“It’s not hot enough unless I’m dripping sweat as I eat it,” a friend of mine would tell the server at our favorite Mexican restaurant in college, as he ordered the secret, off-menu hot sauces for his burrito. Both in awe and disgust, I’d watch him pour threatening levels of neon orange and green sauces on his food, as I relished the buzzy head rush from the standard medium-level red salsa.
As someone whose spicy food tolerance maxes out at sriracha -- admittedly a tame fire compared to the ghost pepper sauces my friend savors -- I wondered what’s responsible for our vastly different tastes. Basically, why do certain people flat-out obsess over spicy food? And what about, at the opposite end of the spectrum, people who can’t handle any heat at all?
The heat may be all in your head
Eating peppers feels physically painful for people who shun spicy food. But Chef Bill Phillips, a spicy foods expert and associate professor at the Culinary Institute of America, says the suffering is all in their heads. “Although you feel like it’s burning [when you eat spicy foods], it’s actually a trick of the mind,” he says, adding that spicy foods do not cause any physical harm to a well-functioning digestive system.
The chef explains that fiery food tastes hot because chemical molecules, such as capsaicin, excite pain receptors on your tongue that are linked to the sensation of temperature, not because it’s burning off your tastebuds. “It’s more of a sensation of heat than something physical. Interestingly, spearmint actually hits on the same receptor, creating a sense of cold.”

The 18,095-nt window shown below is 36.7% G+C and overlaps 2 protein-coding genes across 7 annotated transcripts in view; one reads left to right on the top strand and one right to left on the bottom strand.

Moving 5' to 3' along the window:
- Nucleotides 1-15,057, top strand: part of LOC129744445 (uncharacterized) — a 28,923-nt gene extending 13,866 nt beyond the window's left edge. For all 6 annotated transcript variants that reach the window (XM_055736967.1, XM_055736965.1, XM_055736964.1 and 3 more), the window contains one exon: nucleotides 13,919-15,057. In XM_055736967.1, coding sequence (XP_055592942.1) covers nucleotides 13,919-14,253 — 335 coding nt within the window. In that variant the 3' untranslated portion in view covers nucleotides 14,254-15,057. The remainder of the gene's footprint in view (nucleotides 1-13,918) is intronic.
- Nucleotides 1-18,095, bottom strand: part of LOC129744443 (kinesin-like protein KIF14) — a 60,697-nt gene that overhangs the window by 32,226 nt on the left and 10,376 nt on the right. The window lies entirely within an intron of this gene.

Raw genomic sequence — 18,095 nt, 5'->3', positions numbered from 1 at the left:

Are people born with a spice-hating gene?
Chef Phillips says spicy food lovers aren’t born with an affinity for hot sauce. Rather, it’s acquired over time, as capsaicin and other spicy food molecules deplete a neurotransmitter called substance P, which is responsible for sending pain signals to the brain.
This could explain why people from some countries, such as India or Mexico, seem to have a naturally higher tolerance for hot foods -- they’ve been eating them from a very young age. “Children in Mexico actually snack on jalapeno-laced lollipops,” says Chef Phillips. Once people have become desensitized to the heat, they begin to appreciate other qualities of hot pepper and spicy treats just as much. “Some chilies have tropical fruit flavors, while others have tobacco and leather flavors,” he adds. “When you eat chilies, it releases similar endorphins to a runner’s high. You start to miss a meal that doesn’t have that spice.”